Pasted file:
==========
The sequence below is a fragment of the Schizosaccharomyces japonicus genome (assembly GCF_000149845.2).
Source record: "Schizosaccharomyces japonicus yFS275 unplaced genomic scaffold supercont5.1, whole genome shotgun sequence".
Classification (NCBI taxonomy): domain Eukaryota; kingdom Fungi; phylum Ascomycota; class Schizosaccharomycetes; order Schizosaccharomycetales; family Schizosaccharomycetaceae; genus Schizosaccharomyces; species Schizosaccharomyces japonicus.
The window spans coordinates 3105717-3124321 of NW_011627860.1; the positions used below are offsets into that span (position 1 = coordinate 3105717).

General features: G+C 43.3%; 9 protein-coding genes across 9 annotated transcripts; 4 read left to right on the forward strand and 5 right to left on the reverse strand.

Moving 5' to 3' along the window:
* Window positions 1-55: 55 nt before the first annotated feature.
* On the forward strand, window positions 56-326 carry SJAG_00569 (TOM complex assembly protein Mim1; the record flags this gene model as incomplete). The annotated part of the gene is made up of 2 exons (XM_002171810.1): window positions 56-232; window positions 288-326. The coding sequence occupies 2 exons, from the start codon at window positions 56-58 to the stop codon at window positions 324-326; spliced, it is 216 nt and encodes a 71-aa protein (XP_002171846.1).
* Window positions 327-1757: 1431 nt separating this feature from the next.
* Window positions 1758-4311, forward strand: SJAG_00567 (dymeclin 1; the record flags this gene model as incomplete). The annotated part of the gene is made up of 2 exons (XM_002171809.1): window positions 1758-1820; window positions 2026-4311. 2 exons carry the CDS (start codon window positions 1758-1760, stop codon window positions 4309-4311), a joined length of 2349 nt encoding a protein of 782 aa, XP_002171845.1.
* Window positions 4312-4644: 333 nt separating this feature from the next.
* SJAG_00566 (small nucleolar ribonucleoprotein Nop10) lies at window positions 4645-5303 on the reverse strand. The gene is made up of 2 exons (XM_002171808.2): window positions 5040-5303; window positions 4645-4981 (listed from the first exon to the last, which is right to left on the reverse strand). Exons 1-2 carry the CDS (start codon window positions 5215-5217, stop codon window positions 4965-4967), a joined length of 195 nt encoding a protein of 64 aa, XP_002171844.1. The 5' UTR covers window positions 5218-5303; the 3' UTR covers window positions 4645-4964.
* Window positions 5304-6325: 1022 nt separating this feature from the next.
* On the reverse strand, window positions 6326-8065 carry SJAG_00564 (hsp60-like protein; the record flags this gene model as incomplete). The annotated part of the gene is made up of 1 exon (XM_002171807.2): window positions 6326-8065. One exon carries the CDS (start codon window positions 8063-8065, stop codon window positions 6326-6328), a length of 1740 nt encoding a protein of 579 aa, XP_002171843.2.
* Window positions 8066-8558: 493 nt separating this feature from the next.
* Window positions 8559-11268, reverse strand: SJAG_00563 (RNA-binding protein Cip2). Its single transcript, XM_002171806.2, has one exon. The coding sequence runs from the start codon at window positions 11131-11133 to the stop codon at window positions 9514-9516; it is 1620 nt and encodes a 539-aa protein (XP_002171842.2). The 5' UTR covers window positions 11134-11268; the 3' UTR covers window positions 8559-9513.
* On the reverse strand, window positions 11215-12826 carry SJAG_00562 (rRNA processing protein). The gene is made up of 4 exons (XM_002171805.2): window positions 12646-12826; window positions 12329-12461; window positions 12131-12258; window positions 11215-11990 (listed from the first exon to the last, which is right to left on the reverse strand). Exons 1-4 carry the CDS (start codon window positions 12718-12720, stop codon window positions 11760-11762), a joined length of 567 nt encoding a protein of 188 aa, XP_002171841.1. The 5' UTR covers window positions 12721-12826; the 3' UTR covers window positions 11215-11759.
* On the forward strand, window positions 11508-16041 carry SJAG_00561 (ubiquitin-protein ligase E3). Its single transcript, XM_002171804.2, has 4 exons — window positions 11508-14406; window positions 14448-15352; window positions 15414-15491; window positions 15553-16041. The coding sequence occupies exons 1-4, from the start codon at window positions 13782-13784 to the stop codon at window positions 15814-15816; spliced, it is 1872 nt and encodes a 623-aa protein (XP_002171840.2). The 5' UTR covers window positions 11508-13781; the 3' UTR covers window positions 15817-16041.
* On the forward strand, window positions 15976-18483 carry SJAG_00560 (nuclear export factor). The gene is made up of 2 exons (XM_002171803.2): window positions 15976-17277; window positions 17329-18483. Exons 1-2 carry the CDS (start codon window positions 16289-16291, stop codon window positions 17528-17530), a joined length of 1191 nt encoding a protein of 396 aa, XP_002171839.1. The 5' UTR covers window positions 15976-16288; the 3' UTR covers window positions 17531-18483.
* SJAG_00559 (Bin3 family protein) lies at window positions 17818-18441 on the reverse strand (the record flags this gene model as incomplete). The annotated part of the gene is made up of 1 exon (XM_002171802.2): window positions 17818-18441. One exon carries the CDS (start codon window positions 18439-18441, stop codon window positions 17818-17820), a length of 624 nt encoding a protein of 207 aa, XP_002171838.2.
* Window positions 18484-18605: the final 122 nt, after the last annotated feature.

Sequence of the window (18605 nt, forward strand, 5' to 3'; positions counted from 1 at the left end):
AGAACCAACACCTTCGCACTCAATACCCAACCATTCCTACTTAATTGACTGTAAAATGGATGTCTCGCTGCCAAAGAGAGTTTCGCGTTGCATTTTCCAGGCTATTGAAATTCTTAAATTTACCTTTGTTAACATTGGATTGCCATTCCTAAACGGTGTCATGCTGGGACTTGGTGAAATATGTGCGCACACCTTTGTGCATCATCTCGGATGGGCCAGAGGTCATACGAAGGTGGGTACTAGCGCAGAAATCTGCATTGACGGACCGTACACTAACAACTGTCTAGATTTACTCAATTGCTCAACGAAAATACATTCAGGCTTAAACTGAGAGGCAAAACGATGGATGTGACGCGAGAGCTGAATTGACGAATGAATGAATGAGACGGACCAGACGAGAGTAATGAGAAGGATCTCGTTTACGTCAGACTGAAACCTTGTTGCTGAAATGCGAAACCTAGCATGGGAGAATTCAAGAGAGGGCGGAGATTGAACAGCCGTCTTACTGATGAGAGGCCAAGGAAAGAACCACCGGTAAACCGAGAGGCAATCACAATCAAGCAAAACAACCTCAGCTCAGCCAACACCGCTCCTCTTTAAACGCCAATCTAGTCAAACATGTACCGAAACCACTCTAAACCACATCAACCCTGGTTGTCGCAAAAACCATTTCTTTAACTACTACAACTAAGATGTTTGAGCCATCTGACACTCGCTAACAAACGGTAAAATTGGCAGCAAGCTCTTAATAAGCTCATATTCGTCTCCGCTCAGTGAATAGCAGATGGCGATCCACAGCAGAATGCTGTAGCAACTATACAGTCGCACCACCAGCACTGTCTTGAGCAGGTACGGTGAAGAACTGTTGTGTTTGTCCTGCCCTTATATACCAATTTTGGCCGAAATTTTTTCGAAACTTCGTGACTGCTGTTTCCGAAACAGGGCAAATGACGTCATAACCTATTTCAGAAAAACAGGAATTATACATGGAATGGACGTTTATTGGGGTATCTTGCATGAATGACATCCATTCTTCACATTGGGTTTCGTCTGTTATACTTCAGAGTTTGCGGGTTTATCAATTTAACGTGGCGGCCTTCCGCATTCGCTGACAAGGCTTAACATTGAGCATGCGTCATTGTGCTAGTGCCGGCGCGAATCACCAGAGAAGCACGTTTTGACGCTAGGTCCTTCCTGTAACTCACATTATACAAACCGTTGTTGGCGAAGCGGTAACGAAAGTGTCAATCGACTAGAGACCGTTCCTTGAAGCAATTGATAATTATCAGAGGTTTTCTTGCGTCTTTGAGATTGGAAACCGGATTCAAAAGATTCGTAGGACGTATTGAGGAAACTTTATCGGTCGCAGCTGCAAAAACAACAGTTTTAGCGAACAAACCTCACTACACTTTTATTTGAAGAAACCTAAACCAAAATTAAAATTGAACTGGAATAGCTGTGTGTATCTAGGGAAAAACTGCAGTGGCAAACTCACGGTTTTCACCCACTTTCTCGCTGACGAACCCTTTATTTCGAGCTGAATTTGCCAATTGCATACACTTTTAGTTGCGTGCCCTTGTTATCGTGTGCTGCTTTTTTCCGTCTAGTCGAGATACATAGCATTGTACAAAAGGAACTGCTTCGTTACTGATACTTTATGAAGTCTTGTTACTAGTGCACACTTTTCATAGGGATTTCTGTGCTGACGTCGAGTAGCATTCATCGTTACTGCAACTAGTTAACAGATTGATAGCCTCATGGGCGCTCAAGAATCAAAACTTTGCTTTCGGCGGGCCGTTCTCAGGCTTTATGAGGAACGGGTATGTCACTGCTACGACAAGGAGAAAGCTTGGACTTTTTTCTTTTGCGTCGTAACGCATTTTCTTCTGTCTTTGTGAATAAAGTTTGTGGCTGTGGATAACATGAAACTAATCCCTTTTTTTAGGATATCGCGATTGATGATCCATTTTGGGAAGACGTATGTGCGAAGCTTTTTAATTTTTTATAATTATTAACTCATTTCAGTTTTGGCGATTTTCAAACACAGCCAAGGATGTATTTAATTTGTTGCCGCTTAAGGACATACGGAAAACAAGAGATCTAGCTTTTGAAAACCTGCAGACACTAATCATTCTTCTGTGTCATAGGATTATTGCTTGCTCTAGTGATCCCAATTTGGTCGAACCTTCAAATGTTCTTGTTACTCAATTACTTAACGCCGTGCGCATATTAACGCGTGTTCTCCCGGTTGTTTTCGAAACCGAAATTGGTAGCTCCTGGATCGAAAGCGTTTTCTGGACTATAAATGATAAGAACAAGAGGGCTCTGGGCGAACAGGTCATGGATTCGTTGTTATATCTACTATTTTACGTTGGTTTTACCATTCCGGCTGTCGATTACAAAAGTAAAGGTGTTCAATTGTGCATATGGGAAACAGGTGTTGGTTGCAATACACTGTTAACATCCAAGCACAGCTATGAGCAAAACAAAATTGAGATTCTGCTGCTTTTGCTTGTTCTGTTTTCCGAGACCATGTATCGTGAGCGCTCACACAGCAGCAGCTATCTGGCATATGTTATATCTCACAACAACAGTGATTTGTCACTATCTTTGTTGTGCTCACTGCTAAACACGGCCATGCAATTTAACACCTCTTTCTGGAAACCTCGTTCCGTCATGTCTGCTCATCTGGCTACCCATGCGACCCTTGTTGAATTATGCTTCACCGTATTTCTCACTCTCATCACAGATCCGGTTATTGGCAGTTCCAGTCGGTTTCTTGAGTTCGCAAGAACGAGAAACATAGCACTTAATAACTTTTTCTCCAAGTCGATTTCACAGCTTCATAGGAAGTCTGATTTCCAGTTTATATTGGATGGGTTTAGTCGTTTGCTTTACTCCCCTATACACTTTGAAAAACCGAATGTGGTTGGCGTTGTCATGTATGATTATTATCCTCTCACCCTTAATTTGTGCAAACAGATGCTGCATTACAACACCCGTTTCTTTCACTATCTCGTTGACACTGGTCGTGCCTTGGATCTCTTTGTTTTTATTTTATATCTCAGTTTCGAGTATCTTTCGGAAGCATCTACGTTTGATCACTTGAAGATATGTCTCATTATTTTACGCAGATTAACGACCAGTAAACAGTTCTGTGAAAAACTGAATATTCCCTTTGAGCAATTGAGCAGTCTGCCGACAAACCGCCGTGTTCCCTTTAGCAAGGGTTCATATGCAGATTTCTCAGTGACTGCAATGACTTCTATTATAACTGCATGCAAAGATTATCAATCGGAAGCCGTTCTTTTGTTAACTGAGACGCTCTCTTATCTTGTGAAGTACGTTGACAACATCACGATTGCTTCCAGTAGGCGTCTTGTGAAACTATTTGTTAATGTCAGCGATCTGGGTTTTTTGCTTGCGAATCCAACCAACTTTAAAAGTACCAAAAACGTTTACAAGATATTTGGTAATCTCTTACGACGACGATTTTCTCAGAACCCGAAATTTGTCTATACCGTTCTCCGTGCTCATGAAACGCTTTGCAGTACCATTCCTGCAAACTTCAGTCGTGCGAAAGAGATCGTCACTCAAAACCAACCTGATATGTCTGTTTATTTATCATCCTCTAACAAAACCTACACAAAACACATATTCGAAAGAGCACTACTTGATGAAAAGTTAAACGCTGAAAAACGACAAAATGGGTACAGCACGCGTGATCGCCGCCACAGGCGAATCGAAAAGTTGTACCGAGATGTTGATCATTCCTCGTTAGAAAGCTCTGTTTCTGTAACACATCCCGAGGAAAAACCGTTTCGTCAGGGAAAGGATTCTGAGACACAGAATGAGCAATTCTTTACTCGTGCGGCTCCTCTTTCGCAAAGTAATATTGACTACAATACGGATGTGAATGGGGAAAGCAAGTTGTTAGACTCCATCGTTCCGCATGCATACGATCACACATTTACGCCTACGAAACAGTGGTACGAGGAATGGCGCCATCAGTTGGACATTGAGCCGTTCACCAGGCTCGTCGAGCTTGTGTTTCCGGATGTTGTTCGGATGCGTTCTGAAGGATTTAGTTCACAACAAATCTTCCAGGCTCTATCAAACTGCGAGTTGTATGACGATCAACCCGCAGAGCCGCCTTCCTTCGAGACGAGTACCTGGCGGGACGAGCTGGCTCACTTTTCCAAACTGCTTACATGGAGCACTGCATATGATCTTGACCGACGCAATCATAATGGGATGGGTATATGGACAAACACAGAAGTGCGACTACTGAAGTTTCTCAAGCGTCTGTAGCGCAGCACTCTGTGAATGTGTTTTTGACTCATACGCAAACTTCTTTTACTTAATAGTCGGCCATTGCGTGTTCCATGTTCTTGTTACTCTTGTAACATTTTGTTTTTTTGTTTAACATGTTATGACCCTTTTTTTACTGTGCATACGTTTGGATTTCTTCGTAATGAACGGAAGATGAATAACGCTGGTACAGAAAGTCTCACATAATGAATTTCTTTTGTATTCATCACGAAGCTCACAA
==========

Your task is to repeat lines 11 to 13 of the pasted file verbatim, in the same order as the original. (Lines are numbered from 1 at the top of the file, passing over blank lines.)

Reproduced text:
* Window positions 4312-4644: 333 nt separating this feature from the next.
* SJAG_00566 (small nucleolar ribonucleoprotein Nop10) lies at window positions 4645-5303 on the reverse strand. The gene is made up of 2 exons (XM_002171808.2): window positions 5040-5303; window positions 4645-4981 (listed from the first exon to the last, which is right to left on the reverse strand). Exons 1-2 carry the CDS (start codon window positions 5215-5217, stop codon window positions 4965-4967), a joined length of 195 nt encoding a protein of 64 aa, XP_002171844.1. The 5' UTR covers window positions 5218-5303; the 3' UTR covers window positions 4645-4964.
* Window positions 5304-6325: 1022 nt separating this feature from the next.